Just Out – September 2003
Deep Backgrounder Need a portable invisible background? OK, maybe it’s not technically invisible, but Photoflex’s FlexDrop2 (street: $200) can disappear...
Need a portable invisible background? OK, maybe it’s not technically invisible, but Photoflex’s FlexDrop2 (street: $200) can disappear from your shots later, to be replaced by…any scene you want! The reversible blue/green backdrops can be used in the same way as the blue-screen (Chroma Key) technology that enables TV weatherfolk to appear in front those maps and satellite photos. Just take the 5×7-foot FlexDrop2 with you (it’s lightweight at 4-1/2 pounds, flexible, and folds down to one-third of its size), and place it behind the subject you’re shooting. After importing the shot into an image-editing program, you can easily knock out the background and drop in a new one. (Photoflex; 800-486-2674; www.photoflex.com)
The Paper Chase Is Over
Do you flinch at the price of big-name inkjet papers, but are frightened by the quality of off-brand “bargains”? Adorama, the Manhattan-based photo dealer, says it has a solution-the company’s own Projet line of inkjet papers that match the big guys in quality, but not in price. Starting at $6 for a 20-sheet pack of 4×6 with a satin pearl surface, Adorama paper comes in hundreds of surfaces and sizes. For instance, there’s double-sided paper for quick album insertion, along with Fine Art Canvas Matte surface for the fine-art printer in all of us. Want a 40-foot roll of 44-inch Delicate Fine Art, Semi-Matte? For $430, it’s yours. Adorama’s web site is being loaded with print profiles and instructions for all sorts of printers, Mac- and Windows-based. (Adorama; 800-223-2500; www.adorama.com)
The Ape’s Got My Camera!
Norazza’s new line of camera bags is designed with digital shooters in mind. Its Ape Case line includes six different bags and one media case (street: $10-$25) with black or blue exteriors, and banana yellow interiors that make it easy to see what’s in there. Plenty of pockets hold all your media cards and extra batteries; the largest bag, the AC220, also has a pocket for your cell phone. (Norazza; 954-583-8545; www.norazza.com)
Knitted, Not Printed
Now your photos can give viewers a warm and fuzzy feeling…literally. Have your pix woven into photo pillows ($80 and up) or blankets ($115 and up) by the ELFworks Knitting Mill. Pictures are actually woven by a computer-controlled loom that alternates cotton yarn colors to make photo afghans, pillows, throws, and blankets. Offered in a variety of colors, the products are machine washable. Other options: Add text, or build grid-like blanket montages with up to 21 different photos! (ELFworks Knitting Mills; 714-429-1773; www.goelfworks.com)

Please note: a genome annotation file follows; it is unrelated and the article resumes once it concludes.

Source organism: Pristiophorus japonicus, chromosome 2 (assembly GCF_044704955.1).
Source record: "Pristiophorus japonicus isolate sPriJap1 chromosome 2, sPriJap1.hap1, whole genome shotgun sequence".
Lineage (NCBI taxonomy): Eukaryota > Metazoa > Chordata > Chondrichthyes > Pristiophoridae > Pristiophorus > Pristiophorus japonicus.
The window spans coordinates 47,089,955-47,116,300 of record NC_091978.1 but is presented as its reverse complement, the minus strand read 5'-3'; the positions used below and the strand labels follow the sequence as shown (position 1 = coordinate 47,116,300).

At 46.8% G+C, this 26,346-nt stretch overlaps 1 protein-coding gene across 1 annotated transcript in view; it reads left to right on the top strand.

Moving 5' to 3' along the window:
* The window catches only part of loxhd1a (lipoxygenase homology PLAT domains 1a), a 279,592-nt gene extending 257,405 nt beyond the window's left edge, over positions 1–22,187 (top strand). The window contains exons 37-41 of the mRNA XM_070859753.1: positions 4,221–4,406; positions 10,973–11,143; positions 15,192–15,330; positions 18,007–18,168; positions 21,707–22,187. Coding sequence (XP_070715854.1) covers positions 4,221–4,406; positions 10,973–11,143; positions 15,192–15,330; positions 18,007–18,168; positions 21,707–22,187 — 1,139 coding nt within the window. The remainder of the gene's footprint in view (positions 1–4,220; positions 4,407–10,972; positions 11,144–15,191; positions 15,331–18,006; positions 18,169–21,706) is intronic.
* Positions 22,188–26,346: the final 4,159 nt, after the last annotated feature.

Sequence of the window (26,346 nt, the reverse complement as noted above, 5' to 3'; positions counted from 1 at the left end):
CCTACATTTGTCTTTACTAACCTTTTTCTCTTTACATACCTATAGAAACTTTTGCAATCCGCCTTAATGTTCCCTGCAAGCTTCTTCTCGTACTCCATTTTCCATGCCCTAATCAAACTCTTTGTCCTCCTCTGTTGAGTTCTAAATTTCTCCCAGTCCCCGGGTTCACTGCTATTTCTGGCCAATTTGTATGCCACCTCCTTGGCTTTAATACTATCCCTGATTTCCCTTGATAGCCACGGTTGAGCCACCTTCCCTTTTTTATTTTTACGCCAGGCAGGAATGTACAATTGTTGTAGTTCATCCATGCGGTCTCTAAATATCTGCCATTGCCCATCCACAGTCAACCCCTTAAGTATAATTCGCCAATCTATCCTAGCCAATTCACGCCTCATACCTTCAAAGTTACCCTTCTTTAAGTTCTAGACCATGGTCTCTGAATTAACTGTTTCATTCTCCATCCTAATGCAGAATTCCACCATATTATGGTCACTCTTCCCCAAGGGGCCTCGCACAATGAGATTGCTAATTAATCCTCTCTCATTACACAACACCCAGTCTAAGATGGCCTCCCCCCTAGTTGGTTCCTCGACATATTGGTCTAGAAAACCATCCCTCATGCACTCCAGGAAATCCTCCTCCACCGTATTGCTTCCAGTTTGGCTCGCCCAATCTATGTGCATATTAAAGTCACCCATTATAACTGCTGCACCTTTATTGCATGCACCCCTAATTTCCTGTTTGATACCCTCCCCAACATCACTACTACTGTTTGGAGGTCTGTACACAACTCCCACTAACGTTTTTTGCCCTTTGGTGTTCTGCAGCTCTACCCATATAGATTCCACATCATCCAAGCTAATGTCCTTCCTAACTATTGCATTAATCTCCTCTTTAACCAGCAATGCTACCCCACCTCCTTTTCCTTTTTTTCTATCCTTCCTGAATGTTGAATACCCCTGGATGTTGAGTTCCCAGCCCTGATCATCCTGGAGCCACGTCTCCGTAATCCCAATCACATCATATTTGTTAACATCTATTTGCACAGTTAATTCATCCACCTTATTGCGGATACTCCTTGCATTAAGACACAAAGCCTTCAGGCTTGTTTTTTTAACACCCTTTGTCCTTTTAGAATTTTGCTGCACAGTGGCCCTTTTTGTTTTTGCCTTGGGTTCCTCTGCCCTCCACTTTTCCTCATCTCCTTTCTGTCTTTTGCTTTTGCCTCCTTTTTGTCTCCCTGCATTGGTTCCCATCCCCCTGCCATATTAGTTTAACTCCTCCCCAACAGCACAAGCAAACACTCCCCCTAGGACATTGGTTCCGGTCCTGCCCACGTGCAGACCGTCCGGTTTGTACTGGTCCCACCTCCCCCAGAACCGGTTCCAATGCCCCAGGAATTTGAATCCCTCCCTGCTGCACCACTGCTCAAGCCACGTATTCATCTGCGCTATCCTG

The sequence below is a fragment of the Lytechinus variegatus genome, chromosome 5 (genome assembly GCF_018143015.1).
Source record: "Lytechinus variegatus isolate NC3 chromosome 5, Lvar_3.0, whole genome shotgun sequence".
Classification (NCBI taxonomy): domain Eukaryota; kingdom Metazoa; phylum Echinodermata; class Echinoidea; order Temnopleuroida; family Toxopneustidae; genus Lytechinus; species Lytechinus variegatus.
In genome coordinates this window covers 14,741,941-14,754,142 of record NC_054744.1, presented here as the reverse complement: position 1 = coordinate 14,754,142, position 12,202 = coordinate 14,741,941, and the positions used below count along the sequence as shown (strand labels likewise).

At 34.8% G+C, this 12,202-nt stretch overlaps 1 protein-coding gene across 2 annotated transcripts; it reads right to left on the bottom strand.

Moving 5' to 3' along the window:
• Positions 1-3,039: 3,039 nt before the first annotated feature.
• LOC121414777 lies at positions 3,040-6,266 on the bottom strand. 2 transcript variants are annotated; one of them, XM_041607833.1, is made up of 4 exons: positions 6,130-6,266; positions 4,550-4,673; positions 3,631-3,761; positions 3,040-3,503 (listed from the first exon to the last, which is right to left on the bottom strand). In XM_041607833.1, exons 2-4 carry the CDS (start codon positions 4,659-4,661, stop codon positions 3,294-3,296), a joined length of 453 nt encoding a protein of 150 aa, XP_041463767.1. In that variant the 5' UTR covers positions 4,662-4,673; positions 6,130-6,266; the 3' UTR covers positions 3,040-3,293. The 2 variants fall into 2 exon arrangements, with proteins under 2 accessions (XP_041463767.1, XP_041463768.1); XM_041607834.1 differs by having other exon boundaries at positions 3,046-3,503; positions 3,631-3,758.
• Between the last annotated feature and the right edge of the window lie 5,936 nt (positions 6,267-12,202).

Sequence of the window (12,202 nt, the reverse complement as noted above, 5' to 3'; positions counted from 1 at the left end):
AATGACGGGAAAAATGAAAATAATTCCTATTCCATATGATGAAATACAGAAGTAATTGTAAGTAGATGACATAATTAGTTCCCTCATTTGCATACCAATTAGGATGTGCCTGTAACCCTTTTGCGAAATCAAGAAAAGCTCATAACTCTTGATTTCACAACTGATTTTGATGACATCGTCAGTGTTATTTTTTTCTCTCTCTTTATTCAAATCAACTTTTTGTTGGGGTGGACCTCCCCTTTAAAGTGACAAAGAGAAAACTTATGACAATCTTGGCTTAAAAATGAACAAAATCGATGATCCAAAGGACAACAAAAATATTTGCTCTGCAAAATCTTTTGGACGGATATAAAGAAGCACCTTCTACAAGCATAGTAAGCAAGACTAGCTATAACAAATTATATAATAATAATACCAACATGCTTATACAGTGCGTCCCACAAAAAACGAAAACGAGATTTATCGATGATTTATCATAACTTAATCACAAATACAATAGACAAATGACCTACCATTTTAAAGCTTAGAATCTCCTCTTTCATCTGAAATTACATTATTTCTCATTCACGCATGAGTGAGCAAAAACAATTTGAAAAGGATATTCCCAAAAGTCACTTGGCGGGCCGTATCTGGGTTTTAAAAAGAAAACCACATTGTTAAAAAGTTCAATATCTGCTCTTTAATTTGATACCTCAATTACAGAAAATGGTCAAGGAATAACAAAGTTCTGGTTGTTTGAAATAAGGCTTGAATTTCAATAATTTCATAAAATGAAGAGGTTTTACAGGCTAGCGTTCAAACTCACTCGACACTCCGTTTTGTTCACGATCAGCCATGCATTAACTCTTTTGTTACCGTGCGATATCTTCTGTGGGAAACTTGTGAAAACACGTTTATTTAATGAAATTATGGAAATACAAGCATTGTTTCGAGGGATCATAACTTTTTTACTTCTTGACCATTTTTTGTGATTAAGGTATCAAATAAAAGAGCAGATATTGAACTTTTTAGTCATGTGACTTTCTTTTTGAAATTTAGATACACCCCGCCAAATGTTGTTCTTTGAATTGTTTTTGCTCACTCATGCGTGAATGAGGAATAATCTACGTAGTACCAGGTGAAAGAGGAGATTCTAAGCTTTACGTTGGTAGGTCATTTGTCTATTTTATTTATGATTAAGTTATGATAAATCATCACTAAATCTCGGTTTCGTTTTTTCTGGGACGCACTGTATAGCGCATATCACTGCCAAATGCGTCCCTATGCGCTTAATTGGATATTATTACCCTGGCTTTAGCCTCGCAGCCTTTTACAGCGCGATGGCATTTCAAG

Olympus E-1 Debuts
After several years of development and secret glimpses of camera prototypes, the new Olympus E-1 digital SLR has arrived-well, almost.
According to Olympus, the camera won’t ship until October, so you’ll have to wait for Pop Photo’s full test. But the early production models we saw at this 5MP digital SLR’s June debut had most features activated.
The E-1 is the first digital SLR based on the Four Thirds Standard designed by Olympus. The number 4/3 refers to the size of the image sensor in the camera, and is derived from an older method of measuring video tubes in TV cameras. While the majority of other interchangeable-lens DSLRs from other manufacturers use lenses originally intended for the larger imaging-area of 35mm, Four Thirds Standard models will use lenses that are designed from scratch, exclusively for the smaller-sized sensor.
Olympus also debuted several Zuiko Digital lenses that it claims are smaller and lighter than comparable 35mm lenses, while offering better corner-to-corner color definition. In combination with a 5.5MP full-frame CCD from Kodak (capturing an effective 5MP, or 2560×1920-pixel resolution) and advanced image-processing capability, the E-1 is billed as providing image quality on par with higher-MP sensors.
The E-1 has several other features that should appeal to pro and advanced-amateur photographers as well, including a rugged, splashproof magnesium-alloy body, and an innovative Supersonic Wave Filter that vibrates dust off the CCD sensor. It also sports both FireWire (IEEE1394) and high-speed USB 2.0 connectors, and can capture up to 12 images at 3 fps in burst mode. Metered shutter speeds range from 2 to 1/4000 sec, and the camera has a wide range of exposure controls and metering choices, plus image-quality settings that include color space, saturation, sharpness, contrast, and white balance.
About the only feature missing from the E-1 is a built-in pop-up flash. In Japan, however, built-in flash is disdained by pros-and a pro camera is what Olympus calls the E-1.
We were hoping for a lower price-at $2,199 (list) for the body, $599 for the 14-54mm lens shown (equivalent to a 28-108mm 35mm lens), and $499 for the FL-50 flash unit, the E-1’s cost puts it in between a slew of 6MP SLRs and the 13.5MP Kodak Pro 14n. Stay tuned for our full test of the E-1.